The future of weather forecasting just got an enormous boost. Last week, the National Oceanic and Atmospheric Administration (NOAA) introduced two new supercomputers with the goal of becoming a world leader in forecasting and climate prediction.
The two new supercomputers are named Dogwood and Cactus, from the flora native to their geographic locations of Manassas, Virginia and Phoenix, Arizona.
Nearly 2,500 miles apart, the supercomputers will give each other redundancy in case of power failure or some other complication.
These new supercomputers are remarkably fast. Dogwood and Cactus are ranked as the 49th and 50th fastest computers in the world. According to NOAA, each supercomputer operates three times faster than NOAA’s former system.
Speed is important, especially when it comes to making timely decisions. Expedited information and better data means more lead time in respects to public safety. Every minute counts.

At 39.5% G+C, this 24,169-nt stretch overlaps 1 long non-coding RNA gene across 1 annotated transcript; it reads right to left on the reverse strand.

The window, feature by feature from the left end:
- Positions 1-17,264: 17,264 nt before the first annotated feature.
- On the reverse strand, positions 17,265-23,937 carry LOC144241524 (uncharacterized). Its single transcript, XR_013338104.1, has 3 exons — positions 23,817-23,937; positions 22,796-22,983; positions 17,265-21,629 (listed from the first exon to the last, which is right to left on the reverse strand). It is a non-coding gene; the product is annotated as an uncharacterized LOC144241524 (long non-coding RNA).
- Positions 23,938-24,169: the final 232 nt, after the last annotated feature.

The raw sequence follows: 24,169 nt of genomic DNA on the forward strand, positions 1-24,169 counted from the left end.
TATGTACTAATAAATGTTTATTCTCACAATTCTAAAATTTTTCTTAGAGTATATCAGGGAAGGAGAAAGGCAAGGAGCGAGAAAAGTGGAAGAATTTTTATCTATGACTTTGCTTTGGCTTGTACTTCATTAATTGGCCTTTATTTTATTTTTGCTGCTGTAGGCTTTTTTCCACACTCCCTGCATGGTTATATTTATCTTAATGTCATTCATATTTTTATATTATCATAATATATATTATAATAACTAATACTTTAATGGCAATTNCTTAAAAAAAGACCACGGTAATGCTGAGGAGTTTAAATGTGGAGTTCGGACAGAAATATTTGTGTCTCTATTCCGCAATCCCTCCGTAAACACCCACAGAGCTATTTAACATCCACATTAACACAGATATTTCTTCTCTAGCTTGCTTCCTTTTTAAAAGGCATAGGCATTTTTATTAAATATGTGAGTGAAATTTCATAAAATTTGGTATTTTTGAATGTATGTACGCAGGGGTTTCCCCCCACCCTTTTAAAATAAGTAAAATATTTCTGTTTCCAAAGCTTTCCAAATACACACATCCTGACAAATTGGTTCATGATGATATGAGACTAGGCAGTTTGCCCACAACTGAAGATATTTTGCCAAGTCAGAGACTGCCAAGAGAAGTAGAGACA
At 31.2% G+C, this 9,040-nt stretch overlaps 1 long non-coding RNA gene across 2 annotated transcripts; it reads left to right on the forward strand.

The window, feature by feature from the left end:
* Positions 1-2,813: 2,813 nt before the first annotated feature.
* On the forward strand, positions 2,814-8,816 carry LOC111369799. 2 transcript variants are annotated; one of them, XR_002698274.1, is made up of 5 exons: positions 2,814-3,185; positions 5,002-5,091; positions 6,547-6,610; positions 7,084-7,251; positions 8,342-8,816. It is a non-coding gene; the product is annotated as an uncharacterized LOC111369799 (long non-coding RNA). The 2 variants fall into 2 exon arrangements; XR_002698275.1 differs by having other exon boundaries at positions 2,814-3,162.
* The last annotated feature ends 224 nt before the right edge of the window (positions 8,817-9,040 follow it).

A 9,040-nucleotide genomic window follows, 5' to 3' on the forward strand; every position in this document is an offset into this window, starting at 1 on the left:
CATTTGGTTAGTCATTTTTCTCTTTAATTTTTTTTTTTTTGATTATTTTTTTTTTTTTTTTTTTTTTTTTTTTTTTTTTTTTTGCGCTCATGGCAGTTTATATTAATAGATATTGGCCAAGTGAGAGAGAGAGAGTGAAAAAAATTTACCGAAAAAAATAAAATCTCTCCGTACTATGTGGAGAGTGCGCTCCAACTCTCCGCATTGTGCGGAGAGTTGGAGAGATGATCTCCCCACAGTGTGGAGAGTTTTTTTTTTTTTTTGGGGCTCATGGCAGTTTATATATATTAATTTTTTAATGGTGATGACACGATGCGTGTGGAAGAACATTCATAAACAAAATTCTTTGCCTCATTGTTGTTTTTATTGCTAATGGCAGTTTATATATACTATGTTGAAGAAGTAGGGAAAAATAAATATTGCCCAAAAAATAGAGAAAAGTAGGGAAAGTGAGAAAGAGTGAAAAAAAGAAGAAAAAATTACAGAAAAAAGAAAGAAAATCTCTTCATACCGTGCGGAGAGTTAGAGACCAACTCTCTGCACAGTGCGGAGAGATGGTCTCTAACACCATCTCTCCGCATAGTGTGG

The enhanced computing and additional storage will allow NOAA to use higher-resolution models that capture small-scale features like thunderstorms better, and perform more models simulations to increase certainty.
The result is even better forecasts and warnings to support public safety.
In addition, there will be an upgrade to the U.S. Global Forecast System (GFS) this fall. The GFS is a forecast model known as the “American” model. It’s used daily by broadcast meteorologists to produce long-range forecasts such as the seven-day outlook.
Hurricane forecasting will also get some additional help with a new model called the Hurricane Analysis and Forecast System (HAFS). It will be in operation for the 2023 Atlantic Hurricane Season.
Technology and science are improving by leaps and bounds and the future of forecasting is looking bright. Imagine getting more time to prepare for a hurricane or a tornado, or better information to warn you of flash flooding or large hail. The distant future is coming sooner than you think.